East Spencer town administrator drawing on 20-year career in military to move town forward

Published 12:00 am Friday, August 20, 2021

By Natalie Anderson
natalie.anderson@salisburypost.com

EAST SPENCER — After several years of high turnover for the administrator position in East Spencer, the town sees stability in Michael Douglas, who’s drawing on his more than 20 years in the military to move the town forward.

Douglas was hired to lead the town as administrator in June after Phil Conrad, director of the Cabarrus-Rowan Metropolitan Planning Organization, served in an informal interim role to assist the town in the selection process. James Bennett left the role in February after being hired in October 2019. Before Bennett, Conrad assumed the position in April 2019 from F.E. Isenhour, who had served since 2016. Preceding Isenhour was David Jaynes as well as Macon Sammons Jr., who stepped down in 2015.

Douglas is a California native and has degrees from Grambling State University in Louisiana as well as the American Military University. He began his Army career in 1995 and retired in 2013 at Fort Bragg. Douglas then taught for two years in Cumberland County before serving as town administrator in the town of Green Level and town manager in Kenly.

Douglas said he enjoys leading in local government because like the military, it’s all about managing people and systems.

“I enjoy local government, and I tell everybody it’s just like the military. Instead of having soldiers, you now have residents you got to take care of,” Douglas said. “So that’s why I enjoy it so much because it’s that selfless service that was given to me from the military for 20 years, and now you just bring it to local government.”

Douglas sees a bright future for the town, but a revamp of the infrastructure is the top priority at this time. He estimates it will take up to $20 million to update the old infrastructure, so projects at this time must be strategic and incremental, he said.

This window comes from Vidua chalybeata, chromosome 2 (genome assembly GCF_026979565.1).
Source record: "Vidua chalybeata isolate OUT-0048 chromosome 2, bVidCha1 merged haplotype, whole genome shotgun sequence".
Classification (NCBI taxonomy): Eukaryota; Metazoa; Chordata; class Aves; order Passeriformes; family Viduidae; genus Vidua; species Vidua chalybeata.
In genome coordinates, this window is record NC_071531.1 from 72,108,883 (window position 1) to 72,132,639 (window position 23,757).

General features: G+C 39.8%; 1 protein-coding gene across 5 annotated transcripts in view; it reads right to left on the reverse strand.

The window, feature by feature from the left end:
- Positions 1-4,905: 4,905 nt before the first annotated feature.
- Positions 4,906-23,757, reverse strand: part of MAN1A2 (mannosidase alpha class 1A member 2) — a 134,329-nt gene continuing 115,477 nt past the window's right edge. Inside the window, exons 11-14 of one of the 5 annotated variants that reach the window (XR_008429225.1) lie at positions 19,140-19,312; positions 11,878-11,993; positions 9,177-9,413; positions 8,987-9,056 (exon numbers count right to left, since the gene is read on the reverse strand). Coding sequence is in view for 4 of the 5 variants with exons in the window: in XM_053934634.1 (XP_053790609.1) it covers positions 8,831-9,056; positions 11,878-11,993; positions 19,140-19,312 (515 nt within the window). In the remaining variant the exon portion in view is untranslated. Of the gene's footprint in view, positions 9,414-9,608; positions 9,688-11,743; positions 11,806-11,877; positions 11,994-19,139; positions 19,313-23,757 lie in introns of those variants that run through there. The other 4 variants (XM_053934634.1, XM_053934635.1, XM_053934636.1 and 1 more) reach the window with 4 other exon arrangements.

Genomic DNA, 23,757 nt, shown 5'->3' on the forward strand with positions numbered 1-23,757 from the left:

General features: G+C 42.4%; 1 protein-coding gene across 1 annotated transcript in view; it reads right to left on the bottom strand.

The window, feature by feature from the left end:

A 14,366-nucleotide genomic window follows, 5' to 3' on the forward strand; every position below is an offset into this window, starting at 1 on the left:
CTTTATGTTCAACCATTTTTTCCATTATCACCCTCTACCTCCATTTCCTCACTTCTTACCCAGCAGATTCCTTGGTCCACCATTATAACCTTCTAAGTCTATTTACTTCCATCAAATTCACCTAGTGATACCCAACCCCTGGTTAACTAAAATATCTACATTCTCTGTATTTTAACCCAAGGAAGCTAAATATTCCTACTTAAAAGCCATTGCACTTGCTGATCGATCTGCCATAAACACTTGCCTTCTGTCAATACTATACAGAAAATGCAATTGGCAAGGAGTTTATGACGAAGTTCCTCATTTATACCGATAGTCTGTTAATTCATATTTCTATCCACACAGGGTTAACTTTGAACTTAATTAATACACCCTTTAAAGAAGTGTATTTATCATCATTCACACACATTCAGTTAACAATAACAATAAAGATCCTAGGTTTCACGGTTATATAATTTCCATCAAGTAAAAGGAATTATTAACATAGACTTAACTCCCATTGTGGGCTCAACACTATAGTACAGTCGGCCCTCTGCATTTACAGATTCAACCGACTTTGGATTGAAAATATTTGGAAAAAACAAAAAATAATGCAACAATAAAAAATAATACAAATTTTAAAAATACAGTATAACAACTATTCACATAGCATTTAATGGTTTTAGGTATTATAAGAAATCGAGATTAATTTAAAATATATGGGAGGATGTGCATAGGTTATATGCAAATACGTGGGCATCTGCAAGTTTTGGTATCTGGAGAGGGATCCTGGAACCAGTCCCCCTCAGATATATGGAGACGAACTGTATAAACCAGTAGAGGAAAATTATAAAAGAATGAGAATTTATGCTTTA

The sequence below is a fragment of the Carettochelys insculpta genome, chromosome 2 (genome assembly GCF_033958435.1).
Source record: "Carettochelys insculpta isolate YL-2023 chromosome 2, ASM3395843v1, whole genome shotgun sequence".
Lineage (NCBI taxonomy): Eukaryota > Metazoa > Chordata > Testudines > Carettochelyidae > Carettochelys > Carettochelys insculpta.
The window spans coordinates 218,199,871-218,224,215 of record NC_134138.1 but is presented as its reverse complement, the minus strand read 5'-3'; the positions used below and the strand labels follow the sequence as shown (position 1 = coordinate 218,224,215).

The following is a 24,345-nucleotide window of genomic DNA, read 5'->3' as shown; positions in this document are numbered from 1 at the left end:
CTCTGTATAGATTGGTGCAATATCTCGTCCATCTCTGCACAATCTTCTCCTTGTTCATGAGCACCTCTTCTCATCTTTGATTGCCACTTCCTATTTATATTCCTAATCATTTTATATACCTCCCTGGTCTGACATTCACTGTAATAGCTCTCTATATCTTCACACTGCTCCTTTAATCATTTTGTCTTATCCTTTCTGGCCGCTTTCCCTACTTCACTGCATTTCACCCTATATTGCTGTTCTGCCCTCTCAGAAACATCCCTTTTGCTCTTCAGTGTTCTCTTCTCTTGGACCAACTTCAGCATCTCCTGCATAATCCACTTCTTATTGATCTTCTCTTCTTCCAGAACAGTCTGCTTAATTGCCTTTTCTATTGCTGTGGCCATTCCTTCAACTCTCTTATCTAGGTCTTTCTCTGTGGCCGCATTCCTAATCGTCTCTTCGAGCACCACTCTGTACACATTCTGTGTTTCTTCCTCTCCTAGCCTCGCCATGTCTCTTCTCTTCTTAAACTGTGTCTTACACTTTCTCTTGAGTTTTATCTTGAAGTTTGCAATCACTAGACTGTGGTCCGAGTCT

“Our infrastructure, for lack of a better word, is just weak,” Douglas said. “Residents are complaining about the high utility rate, and I understand that 100%.”

Douglas has already initiated a contract with Yates Grading & Paving in Lexington to fill potholes across the town for a cost around $2,500. The town will also pave Broad, Cedar and Gardner streets for a cost around $29,000. He then plans to begin a contract to chip and seal the town’s roads. Funds for both projects come from annual Powell Bill revenues.

The town has also received two separate grants from the U.S. Housing and Urban Development’s Community Block Development Grant program. One totaling $750,000 will allow the town to revitalize 10 homes, while the $1.9 million grant will be dedicated to infrastructure projects. Additionally, the town is expected to receive $487,000 total from the federal American Rescue Plan, with half of that to be used for the purchase of three police vehicles, two public works vehicles and around 425 upgraded electric meters.

As more development moves along on Interstate 85, Douglas said the town is anticipating growth and annexation from its extraterritorial jurisdiction.

“The potential for East Spencer is enormous,” Douglas said. “We have water and sewer lines stretching out toward I-85. Well, that’s where all the growth is going to take place … Looking at it from my ‘8 by 10,’ I got to keep going out that way.”

Douglas said he can tell how close-knit of a community East Spencer is given how nice the residents have been to him. He added that a few times he’s walked to a nearby store from Town Hall, local residents have asked if he needed a ride, which isn’t something one sees in Charlotte or Raleigh, he said.

Mayor Barbara Mallett said having Douglas to lead the town has been a relief for her and town aldermen, especially because so much detail work is needed when applying for grants, for example.

“It’s great for me because when you’re a mayor and have to do those day-to-day operations, it can be tedious,” she said. “It has been a relief for me and the other board members, too. And it also gives us some stability to having someone here to pick up the heavy load of municipal governing and decision making.”

Contact reporter Natalie Anderson at 704-797-4246.